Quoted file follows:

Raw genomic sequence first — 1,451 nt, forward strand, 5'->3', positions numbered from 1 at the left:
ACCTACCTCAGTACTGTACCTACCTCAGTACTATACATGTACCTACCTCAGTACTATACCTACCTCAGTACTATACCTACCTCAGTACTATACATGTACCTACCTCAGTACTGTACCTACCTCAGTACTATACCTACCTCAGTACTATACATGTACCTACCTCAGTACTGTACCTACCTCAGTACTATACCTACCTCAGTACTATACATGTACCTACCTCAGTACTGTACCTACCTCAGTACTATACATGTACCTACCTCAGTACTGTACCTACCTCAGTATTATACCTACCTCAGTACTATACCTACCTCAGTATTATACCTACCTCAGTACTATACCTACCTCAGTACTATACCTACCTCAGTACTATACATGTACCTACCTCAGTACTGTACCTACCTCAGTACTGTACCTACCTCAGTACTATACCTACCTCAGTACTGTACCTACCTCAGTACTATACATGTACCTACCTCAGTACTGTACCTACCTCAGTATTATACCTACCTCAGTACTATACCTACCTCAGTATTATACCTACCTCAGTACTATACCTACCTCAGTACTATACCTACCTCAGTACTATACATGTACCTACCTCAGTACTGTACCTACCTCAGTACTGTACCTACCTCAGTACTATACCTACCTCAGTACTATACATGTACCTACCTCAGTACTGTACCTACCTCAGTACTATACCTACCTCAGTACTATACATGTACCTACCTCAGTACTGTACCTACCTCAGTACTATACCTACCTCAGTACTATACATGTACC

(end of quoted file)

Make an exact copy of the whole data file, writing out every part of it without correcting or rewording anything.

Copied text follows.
Raw genomic sequence first — 1,451 nt, forward strand, 5'->3', positions numbered from 1 at the left:
ACCTACCTCAGTACTGTACCTACCTCAGTACTATACATGTACCTACCTCAGTACTATACCTACCTCAGTACTATACCTACCTCAGTACTATACATGTACCTACCTCAGTACTGTACCTACCTCAGTACTATACCTACCTCAGTACTATACATGTACCTACCTCAGTACTGTACCTACCTCAGTACTATACCTACCTCAGTACTATACATGTACCTACCTCAGTACTGTACCTACCTCAGTACTATACATGTACCTACCTCAGTACTGTACCTACCTCAGTATTATACCTACCTCAGTACTATACCTACCTCAGTATTATACCTACCTCAGTACTATACCTACCTCAGTACTATACCTACCTCAGTACTATACATGTACCTACCTCAGTACTGTACCTACCTCAGTACTGTACCTACCTCAGTACTATACCTACCTCAGTACTGTACCTACCTCAGTACTATACATGTACCTACCTCAGTACTGTACCTACCTCAGTATTATACCTACCTCAGTACTATACCTACCTCAGTATTATACCTACCTCAGTACTATACCTACCTCAGTACTATACCTACCTCAGTACTATACATGTACCTACCTCAGTACTGTACCTACCTCAGTACTGTACCTACCTCAGTACTATACCTACCTCAGTACTATACATGTACCTACCTCAGTACTGTACCTACCTCAGTACTATACCTACCTCAGTACTATACATGTACCTACCTCAGTACTGTACCTACCTCAGTACTATACCTACCTCAGTACTATACATGTACC